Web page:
So, as young, ambitious, aspiring policy wonks are wont to do, he moved to Washington. He became immersed in a world where the subjects of missile defense, nonproliferation, and nuclear weapons were a matter of intense debate, and expertise conferred a kind of social currency. It was an “addictive” experience because, Lewis says, “once you know a little about the topic, you know a magnitude more than almost everyone else in the room, because most people don’t understand the technology at all. And then you are constantly getting invited to better meetings than you would otherwise.”
But philosophy has a way of getting in one’s bloodstream. “The epistemologist in me loves this work,” says Lewis, “because the question is: ‘How do you know what nuclear and missile systems a certain country has? It’s supposed to be secret.’ And I’m like, ‘Yeah! That’s what makes it so interesting!’ If you look at a missile and say, ‘Let’s count every exhaust port on that’—that would be really tedious unless you understood very clearly in your head the problem you were going to solve. North Korea wants us to see some things about their program, but not other things. What has propelled me is the fact that this is just a giant epistemological problem; that this is the world’s most interesting applied epistemology problem. North Korea parades a missile on a street: Is it real? That’s a way more interesting question than anything Kant ever said.”
At this, Schmerler cracks up. Hanham flashes Lewis a sidelong glance, and lets out an audible “Ooooooo”; Lewis is, after all, (playfully) rubbishing one of the Enlightenment’s greatest minds. I tell Lewis that I, too, was a philosophy undergraduate student, and that my department was explicitly Kantian. We all laugh again.
There’s something addicting about this approach, Lewis says. I can understand why. It shares many features with investigative journalism: the focus on empirical verifiability; the hunt for covert facts; the sublime, almost ecstatic sense of holding in one’s hands a new, revelatory piece of data that you have been entrusted to share with others. “The best feeling in the world is knowing something no one else does,” says Lewis. “It’s thrilling. Once you see the world that way, you can’t go back.”
Lewis gives a recent example of his team’s detective, or investigative, work. For many years, he says, there was informed speculation that North Korea’s first missile was a Scud—a tactical ballistic missile of Soviet origin—provided to it by Egypt. This was a controversial claim among North Korea nonproliferation experts, but Lewis and his team believed it to be true. But there was never hard proof one way or another.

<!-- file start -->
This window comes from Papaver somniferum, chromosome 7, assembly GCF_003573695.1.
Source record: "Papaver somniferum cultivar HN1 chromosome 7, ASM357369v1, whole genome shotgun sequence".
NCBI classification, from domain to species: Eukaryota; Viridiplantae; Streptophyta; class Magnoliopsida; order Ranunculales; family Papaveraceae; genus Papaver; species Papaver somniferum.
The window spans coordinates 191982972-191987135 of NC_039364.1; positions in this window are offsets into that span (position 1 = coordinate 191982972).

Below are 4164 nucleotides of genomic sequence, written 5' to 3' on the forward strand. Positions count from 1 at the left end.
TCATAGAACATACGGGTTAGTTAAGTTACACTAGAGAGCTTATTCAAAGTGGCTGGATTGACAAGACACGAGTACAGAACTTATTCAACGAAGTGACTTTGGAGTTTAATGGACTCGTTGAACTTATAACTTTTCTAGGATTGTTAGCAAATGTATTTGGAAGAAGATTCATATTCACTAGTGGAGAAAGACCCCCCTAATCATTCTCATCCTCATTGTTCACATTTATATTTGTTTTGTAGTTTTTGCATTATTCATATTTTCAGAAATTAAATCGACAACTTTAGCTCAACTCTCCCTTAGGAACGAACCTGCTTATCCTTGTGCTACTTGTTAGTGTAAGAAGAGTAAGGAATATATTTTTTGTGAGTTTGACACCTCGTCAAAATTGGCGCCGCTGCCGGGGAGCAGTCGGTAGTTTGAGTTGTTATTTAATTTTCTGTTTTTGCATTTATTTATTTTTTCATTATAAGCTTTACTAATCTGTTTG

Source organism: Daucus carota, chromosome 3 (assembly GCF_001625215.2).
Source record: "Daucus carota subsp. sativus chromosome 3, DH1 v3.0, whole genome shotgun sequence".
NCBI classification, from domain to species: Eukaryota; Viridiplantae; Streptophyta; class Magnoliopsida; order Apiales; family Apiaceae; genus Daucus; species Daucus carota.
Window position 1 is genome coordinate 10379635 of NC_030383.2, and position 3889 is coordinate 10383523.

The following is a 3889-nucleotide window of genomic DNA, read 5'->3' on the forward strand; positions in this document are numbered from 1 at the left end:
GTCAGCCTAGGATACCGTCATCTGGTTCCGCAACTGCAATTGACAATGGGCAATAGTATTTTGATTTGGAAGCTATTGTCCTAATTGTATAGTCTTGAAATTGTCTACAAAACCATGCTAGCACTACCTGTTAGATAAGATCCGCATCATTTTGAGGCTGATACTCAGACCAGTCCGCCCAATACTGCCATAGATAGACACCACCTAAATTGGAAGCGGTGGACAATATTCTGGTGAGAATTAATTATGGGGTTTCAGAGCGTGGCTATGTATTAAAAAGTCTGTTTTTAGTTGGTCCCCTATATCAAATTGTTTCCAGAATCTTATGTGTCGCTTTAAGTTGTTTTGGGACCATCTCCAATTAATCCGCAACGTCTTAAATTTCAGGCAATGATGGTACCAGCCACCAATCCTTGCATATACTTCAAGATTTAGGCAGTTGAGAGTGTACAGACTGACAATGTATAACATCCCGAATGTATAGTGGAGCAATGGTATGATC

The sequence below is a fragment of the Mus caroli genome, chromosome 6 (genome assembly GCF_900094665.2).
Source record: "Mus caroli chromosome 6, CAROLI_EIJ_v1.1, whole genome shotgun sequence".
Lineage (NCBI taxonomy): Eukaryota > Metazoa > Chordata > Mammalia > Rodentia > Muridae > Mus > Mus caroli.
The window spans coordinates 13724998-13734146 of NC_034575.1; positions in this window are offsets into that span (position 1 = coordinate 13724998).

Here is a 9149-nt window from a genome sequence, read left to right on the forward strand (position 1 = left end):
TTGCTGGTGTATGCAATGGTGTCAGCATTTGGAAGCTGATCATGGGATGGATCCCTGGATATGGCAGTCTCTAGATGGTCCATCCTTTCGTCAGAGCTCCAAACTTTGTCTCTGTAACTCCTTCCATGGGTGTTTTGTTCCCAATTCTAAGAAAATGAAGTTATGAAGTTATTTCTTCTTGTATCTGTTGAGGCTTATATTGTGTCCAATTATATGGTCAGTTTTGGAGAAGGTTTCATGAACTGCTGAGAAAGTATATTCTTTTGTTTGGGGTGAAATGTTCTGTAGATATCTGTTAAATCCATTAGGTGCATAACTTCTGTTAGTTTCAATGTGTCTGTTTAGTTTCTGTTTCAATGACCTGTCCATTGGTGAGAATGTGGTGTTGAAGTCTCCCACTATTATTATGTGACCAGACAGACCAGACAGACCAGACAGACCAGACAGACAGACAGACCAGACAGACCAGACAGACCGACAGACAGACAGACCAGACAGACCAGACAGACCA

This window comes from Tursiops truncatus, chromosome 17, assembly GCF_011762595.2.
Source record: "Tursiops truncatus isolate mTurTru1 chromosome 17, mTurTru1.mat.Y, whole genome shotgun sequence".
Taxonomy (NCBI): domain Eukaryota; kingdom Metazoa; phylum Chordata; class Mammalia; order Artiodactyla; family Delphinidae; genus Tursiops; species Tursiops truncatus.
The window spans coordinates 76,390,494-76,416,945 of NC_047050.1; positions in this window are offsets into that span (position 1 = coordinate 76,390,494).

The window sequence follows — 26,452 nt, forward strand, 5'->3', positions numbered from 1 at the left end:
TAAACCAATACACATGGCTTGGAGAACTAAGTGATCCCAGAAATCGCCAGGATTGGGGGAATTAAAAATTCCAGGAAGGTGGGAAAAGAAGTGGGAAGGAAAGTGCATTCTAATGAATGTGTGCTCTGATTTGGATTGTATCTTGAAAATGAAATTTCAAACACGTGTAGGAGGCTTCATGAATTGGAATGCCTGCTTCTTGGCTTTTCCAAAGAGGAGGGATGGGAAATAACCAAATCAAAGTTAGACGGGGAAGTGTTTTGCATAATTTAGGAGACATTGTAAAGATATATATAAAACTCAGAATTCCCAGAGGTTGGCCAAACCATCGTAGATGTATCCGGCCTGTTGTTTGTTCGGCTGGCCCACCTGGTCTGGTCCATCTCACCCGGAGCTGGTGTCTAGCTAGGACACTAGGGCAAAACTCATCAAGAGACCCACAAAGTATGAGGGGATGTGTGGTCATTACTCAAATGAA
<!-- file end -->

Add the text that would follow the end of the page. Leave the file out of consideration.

A few months ago, however, Schmerler was looking at a new cache of historical images North Korea had released documenting its missile program. Schmerler realized that he was viewing a new image, likely never before seen outside of North Korea itself. “We looked at it really closely,” says Lewis, “and it’s Kim Jong-il”—Kim Jong-un’s father, who ruled North Korea from 1994 until his death in 2011—“looking at a brown Scud, with Soviet markings on it that are specific for export models, with the year painted on it that the missile was exported to Egypt.” They had likely identified the first picture of North Korea’s first Scud. “It’s that feeling of knowing that I love,” says Lewis.
This focus on empirical verifiability, of approaching nonproliferation questions from the perspective of applied epistemology, seems to be imprinted into MIIS’s institutional DNA. While visiting Monterey, I also spoke with Bill Potter, CNS’s founding director, in his large, bright office down the hall from Hanham’s. Potter’s office is a monument to the life of the mind. There are stacks (and stacks, and stacks) of paper everywhere: on desks and tables, on piles on the floor, collated and filed and loose and overflowing, decades of study and intellectual engagement laid bare and made tangible. Framed photos of Potter with some of the nonproliferation world’s most prominent experts, like Yukiya Amano, the current director of the IAEA, line his office walls.
Potter, an expert on Russian nonproliferation issues, is kindly and voluble, his enthusiasm for his work, his pride in his colleagues, manifest. When he founded CNS in 1989, Potter says, there was almost no systematic open-source research on nonproliferation issues. At the time, Potter was researching international nuclear commerce. But, he recalls, when he’d query colleagues working at the National Labs (which are responsible for the maintenance of the country’s nuclear arsenal) about related issues, they were unable to answer basic questions on the topic.
Government officials were missing “tremendous” amounts of information out there, says Potter, because it wasn’t top secret. But the information was available—if you knew where to look. Esoteric trade publications were tracking nuclear commerce, and they provided valuable data on the dissemination of related technologies. “I realized there was no correlation between that which was classified and that which was important or accurate,” he recalls, smiling.
Someone needed to assemble, collate, and analyze all this data. So he took his proposal to the State Department. They thought it was a “brilliant” idea, he says, but too costly. Potter decided to undertake the task himself. He bought an expensive (at the time!) piece of $400 computer software and hired three researchers and one computer programmer to work on the project. Together, they created the Emerging Nuclear Suppliers Database.